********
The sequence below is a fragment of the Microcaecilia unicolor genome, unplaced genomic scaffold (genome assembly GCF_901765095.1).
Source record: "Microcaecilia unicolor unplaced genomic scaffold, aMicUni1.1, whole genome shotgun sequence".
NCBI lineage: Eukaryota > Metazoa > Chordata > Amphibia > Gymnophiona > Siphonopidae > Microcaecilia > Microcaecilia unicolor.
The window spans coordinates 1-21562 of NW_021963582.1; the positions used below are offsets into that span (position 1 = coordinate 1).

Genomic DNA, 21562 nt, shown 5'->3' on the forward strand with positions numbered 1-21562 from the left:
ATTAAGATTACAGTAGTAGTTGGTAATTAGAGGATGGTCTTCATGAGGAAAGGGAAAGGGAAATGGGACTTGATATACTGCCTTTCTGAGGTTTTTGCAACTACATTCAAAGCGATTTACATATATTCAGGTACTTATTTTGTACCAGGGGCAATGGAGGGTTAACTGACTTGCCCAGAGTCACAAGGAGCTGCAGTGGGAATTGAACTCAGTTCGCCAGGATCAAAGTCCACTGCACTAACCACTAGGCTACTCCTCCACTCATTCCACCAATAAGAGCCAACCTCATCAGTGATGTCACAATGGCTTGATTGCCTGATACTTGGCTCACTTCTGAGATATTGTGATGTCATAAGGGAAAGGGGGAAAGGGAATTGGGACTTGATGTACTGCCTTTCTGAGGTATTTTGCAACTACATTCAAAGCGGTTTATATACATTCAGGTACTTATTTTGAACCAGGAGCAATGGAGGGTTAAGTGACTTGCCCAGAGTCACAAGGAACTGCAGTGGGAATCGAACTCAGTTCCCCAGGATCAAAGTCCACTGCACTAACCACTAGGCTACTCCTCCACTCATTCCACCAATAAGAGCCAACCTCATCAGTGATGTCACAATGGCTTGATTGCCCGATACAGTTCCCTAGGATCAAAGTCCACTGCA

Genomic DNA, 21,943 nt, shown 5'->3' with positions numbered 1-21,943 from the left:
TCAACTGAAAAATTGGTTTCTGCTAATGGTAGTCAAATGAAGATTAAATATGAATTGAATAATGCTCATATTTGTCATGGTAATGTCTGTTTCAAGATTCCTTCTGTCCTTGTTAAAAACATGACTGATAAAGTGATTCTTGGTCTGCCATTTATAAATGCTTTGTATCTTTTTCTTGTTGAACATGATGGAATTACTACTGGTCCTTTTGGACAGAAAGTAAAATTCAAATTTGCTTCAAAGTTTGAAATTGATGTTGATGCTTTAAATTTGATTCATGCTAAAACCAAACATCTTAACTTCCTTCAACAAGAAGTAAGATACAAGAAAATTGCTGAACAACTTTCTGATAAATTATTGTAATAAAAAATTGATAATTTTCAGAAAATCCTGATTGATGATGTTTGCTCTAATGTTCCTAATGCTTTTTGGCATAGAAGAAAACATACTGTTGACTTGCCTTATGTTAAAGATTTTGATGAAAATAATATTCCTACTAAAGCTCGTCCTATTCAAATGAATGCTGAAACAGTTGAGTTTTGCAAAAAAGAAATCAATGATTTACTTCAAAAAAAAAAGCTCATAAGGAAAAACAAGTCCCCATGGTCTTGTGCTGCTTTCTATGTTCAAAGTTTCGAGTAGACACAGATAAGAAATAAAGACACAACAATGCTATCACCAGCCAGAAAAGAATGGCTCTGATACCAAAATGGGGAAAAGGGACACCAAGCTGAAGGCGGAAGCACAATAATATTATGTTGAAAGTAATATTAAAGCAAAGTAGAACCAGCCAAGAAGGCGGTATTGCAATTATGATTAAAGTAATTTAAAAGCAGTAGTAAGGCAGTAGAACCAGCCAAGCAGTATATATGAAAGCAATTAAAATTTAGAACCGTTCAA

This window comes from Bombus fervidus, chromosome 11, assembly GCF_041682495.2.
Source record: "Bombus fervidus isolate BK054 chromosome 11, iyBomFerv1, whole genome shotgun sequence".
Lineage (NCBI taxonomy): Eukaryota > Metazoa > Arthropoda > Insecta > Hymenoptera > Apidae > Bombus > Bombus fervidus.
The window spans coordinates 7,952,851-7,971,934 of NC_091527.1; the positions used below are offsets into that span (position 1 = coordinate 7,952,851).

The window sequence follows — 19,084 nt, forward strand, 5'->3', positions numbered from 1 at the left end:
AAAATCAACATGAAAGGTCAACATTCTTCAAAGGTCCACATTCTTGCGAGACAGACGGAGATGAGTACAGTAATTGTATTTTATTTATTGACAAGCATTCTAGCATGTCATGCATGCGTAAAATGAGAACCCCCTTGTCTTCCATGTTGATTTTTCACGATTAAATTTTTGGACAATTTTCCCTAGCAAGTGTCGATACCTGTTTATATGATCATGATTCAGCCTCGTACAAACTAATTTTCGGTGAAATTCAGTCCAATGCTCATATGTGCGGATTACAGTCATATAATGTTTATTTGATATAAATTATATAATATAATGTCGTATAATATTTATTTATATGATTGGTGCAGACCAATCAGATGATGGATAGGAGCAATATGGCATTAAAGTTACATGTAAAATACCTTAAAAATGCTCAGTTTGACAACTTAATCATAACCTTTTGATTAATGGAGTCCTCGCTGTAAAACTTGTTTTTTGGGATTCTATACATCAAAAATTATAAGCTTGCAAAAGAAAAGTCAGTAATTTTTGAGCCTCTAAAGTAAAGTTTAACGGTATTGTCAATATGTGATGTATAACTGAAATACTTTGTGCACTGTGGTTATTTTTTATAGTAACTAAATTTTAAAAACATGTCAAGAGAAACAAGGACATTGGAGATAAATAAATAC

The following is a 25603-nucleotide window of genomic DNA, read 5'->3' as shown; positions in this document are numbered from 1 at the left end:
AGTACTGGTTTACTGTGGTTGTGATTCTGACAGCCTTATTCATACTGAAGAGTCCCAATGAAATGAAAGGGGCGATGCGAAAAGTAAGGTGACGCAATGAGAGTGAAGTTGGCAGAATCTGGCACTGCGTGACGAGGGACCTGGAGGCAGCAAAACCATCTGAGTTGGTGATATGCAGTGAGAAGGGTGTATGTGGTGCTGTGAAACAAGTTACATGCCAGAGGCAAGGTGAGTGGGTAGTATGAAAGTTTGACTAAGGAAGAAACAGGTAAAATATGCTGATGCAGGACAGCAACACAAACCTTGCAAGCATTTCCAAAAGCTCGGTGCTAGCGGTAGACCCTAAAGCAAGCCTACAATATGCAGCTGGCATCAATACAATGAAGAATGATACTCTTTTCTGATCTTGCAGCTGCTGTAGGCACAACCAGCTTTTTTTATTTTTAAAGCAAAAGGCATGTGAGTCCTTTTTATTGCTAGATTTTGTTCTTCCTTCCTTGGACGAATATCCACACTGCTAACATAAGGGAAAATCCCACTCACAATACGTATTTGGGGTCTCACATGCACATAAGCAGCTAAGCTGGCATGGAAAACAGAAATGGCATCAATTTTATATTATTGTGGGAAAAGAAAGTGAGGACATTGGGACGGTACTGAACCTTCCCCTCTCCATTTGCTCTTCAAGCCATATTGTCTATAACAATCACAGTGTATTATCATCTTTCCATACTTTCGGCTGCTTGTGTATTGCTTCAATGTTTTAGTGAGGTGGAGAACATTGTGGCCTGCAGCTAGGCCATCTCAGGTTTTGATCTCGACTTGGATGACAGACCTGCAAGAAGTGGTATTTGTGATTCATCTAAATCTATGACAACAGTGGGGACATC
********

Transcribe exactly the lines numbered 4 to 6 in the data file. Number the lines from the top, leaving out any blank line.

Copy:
The window spans coordinates 1-21562 of NW_021963582.1; the positions used below are offsets into that span (position 1 = coordinate 1).

Genomic DNA, 21562 nt, shown 5'->3' on the forward strand with positions numbered 1-21562 from the left:
ATTAAGATTACAGTAGTAGTTGGTAATTAGAGGATGGTCTTCATGAGGAAAGGGAAAGGGAAATGGGACTTGATATACTGCCTTTCTGAGGTTTTTGCAACTACATTCAAAGCGATTTACATATATTCAGGTACTTATTTTGTACCAGGGGCAATGGAGGGTTAACTGACTTGCCCAGAGTCACAAGGAGCTGCAGTGGGAATTGAACTCAGTTCGCCAGGATCAAAGTCCACTGCACTAACCACTAGGCTACTCCTCCACTCATTCCACCAATAAGAGCCAACCTCATCAGTGATGTCACAATGGCTTGATTGCCTGATACTTGGCTCACTTCTGAGATATTGTGATGTCATAAGGGAAAGGGGGAAAGGGAATTGGGACTTGATGTACTGCCTTTCTGAGGTATTTTGCAACTACATTCAAAGCGGTTTATATACATTCAGGTACTTATTTTGAACCAGGAGCAATGGAGGGTTAAGTGACTTGCCCAGAGTCACAAGGAACTGCAGTGGGAATCGAACTCAGTTCCCCAGGATCAAAGTCCACTGCACTAACCACTAGGCTACTCCTCCACTCATTCCACCAATAAGAGCCAACCTCATCAGTGATGTCACAATGGCTTGATTGCCCGATACAGTTCCCTAGGATCAAAGTCCACTGCA